Disappointing results for Chrysaor in North Sea well
Oil and gas company Chrysaor has concluded the drilling of the Jerv exploration well, located in the North Sea off Norway, but failed to find commercial hydrocarbons.
The 15/12-25 well is located PL973 where Chrysaor Norge is the operator with a 50 per cent working interest and other licensees are OKEA with a 30 per cent and Petoro with a 20 per cent interest.
The Jerv well was spud on 18 February 2021, using the COSLInnovator semi-submersible rig.
OKEA said last week that hydrocarbons had been observed from logs and cuttings on entering the reservoir in the Jerv exploration well but the final results were still not in.
In an update on Tuesday, OKEA said that the well targeted petroleum in reservoirs of Paleocene age (Ty Formation). The well was drilled to a total depth of 2,795 m below mean sea level and terminated in limestone, also assumed to be of Paleocene age. The water depth is 86 m.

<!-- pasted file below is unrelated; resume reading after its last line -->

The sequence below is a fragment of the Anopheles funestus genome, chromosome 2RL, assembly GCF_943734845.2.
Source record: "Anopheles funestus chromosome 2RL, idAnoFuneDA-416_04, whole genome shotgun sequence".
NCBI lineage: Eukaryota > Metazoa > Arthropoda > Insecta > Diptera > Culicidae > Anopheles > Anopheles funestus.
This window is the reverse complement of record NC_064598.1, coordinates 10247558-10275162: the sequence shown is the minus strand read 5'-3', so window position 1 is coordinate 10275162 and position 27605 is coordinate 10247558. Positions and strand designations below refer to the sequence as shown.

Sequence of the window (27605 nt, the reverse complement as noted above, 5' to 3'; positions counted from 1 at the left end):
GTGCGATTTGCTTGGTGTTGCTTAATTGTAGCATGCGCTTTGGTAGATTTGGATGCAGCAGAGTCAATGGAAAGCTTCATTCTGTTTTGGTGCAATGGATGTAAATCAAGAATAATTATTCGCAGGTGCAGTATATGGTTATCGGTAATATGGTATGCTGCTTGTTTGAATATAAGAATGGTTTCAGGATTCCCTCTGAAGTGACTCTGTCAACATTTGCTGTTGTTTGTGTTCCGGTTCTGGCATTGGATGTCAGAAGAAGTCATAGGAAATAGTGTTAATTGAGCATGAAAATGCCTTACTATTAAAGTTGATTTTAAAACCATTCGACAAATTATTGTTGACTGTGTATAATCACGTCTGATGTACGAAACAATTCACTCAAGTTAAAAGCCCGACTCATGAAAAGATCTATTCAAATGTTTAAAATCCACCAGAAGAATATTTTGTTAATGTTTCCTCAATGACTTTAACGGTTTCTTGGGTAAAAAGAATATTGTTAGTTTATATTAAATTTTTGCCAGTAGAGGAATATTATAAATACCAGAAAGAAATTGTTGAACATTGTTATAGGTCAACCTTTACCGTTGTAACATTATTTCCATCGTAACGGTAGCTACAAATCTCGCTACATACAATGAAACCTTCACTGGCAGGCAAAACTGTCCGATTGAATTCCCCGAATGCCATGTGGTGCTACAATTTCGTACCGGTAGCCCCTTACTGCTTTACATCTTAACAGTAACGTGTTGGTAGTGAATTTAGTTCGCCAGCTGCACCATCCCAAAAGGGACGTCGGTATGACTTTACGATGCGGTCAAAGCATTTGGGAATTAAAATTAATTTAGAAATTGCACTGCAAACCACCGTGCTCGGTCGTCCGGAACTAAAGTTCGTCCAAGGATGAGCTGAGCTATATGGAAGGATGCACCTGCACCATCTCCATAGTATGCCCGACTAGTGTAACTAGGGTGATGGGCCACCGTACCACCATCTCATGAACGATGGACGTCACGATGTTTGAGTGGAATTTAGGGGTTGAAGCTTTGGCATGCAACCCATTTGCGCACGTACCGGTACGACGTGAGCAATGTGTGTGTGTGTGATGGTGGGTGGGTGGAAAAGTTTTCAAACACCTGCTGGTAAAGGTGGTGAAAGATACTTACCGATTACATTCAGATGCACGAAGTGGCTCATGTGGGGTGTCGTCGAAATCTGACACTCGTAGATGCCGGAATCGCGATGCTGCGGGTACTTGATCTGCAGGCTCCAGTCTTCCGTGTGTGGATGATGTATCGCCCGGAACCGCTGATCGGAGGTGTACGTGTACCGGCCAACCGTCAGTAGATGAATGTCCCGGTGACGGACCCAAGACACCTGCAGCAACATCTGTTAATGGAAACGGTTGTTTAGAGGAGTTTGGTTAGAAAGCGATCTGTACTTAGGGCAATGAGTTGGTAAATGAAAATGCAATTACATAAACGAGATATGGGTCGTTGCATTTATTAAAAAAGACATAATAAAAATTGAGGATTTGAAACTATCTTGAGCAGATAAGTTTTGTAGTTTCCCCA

The well encountered a 40 m gas condensate column in a reservoir of good to very good quality. No gas-water contact was observed.
The well was not formation tested but coring, sampling and data acquisition were performed, including pressure data. The reservoir pressure is highly depleted and the remaining resources are interpreted to be insufficient for development.
The well is now being plugged for abandonment and no further data will be acquired.
This is the first exploration well drilled in PL973, which was awarded in 2019 through the APA2018 licensing round.
The well 15/12-25 was drilled by the COSLInnovator rig, which will now drill well 15/12-26 on the Ilder prospect, located in the same licence.